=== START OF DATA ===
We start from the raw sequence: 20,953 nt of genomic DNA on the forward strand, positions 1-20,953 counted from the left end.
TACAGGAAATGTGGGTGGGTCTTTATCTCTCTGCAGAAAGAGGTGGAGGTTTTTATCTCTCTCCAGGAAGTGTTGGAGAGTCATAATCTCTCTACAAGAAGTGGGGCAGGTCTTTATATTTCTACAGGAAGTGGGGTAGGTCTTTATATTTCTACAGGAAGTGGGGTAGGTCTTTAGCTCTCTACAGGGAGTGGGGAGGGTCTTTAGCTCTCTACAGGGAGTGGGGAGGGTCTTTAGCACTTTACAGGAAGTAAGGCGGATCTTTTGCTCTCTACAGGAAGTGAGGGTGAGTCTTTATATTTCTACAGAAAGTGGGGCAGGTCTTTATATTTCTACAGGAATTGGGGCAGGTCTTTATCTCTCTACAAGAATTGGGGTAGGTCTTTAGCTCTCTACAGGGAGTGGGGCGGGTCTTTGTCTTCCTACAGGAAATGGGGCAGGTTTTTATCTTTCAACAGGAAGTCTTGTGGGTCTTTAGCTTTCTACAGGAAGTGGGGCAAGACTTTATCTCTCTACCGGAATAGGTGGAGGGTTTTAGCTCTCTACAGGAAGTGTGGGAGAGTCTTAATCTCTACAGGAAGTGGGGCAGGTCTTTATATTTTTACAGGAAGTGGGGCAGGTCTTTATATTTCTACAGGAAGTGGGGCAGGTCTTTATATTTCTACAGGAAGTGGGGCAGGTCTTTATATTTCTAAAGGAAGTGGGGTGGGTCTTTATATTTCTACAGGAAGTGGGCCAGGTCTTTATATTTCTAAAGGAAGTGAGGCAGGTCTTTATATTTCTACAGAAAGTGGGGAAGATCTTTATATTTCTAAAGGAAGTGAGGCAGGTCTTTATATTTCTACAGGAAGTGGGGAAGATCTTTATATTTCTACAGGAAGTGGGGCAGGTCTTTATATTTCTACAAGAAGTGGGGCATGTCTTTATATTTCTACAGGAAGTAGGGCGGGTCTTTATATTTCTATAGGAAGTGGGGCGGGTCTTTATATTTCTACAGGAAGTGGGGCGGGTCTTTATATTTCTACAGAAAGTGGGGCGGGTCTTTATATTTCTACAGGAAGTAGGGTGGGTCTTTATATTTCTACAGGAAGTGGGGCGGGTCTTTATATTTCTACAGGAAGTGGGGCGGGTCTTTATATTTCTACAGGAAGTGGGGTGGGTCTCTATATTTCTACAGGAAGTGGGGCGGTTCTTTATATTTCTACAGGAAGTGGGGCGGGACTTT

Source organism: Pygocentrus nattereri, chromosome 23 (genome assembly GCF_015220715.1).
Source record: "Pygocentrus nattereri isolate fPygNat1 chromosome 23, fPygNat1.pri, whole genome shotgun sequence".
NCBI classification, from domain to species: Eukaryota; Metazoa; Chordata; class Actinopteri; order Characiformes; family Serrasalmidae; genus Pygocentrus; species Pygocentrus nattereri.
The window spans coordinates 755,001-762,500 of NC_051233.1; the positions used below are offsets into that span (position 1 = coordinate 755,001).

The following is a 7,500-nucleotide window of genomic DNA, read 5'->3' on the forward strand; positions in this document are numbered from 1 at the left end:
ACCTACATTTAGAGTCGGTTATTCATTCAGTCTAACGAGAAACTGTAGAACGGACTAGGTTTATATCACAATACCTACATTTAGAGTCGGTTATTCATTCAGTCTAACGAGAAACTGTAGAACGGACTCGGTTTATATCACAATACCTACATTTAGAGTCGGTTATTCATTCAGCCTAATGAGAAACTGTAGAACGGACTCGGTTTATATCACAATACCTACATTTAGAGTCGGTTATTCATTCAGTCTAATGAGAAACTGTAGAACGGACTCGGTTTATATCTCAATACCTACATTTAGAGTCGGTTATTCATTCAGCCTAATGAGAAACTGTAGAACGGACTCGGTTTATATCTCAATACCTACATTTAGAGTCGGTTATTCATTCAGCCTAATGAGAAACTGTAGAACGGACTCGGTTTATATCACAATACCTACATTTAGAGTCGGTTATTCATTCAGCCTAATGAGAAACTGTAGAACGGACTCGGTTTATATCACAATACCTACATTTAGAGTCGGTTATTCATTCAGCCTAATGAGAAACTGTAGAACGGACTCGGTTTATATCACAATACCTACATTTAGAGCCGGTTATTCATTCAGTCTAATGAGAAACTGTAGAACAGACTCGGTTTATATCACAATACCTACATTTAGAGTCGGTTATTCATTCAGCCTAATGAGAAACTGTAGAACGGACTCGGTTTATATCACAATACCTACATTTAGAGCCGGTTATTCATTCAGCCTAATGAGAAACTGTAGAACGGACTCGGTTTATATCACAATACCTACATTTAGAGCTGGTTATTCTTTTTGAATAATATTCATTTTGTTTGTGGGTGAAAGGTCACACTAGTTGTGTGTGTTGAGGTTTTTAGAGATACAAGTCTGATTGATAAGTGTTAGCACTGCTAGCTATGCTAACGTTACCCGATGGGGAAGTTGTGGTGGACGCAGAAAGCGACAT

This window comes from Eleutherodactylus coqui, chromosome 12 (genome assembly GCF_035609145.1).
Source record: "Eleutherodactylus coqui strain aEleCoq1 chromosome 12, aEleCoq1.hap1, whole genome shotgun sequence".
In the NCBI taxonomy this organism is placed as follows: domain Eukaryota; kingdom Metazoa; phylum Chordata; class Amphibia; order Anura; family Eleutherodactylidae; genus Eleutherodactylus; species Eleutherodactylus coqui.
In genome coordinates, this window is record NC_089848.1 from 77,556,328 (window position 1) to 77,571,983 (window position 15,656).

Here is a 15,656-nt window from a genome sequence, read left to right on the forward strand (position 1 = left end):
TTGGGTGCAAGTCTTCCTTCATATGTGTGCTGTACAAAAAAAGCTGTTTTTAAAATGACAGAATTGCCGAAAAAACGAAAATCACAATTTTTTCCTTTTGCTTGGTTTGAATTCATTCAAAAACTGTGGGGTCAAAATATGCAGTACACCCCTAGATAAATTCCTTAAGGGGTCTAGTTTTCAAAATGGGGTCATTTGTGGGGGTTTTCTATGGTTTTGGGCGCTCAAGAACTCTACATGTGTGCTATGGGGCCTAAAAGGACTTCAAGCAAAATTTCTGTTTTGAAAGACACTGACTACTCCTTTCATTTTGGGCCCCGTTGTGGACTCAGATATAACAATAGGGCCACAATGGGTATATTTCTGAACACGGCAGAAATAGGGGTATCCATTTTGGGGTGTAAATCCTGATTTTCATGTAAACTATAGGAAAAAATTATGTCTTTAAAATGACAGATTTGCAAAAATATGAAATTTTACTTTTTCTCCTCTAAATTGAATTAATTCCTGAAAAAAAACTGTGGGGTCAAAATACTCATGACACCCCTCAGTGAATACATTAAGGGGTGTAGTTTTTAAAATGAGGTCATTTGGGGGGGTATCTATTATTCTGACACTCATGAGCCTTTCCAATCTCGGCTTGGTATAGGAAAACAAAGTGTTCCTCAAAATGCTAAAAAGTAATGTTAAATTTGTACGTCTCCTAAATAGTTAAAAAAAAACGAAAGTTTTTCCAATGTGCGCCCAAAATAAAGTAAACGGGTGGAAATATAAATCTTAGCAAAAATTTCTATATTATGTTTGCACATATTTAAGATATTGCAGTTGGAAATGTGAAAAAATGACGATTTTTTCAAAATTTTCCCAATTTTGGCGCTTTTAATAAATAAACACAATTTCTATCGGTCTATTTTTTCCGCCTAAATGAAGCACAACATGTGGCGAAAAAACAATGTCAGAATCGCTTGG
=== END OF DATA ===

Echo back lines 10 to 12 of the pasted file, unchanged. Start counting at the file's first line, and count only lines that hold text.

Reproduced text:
Source record: "Eleutherodactylus coqui strain aEleCoq1 chromosome 12, aEleCoq1.hap1, whole genome shotgun sequence".
In the NCBI taxonomy this organism is placed as follows: domain Eukaryota; kingdom Metazoa; phylum Chordata; class Amphibia; order Anura; family Eleutherodactylidae; genus Eleutherodactylus; species Eleutherodactylus coqui.
In genome coordinates, this window is record NC_089848.1 from 77,556,328 (window position 1) to 77,571,983 (window position 15,656).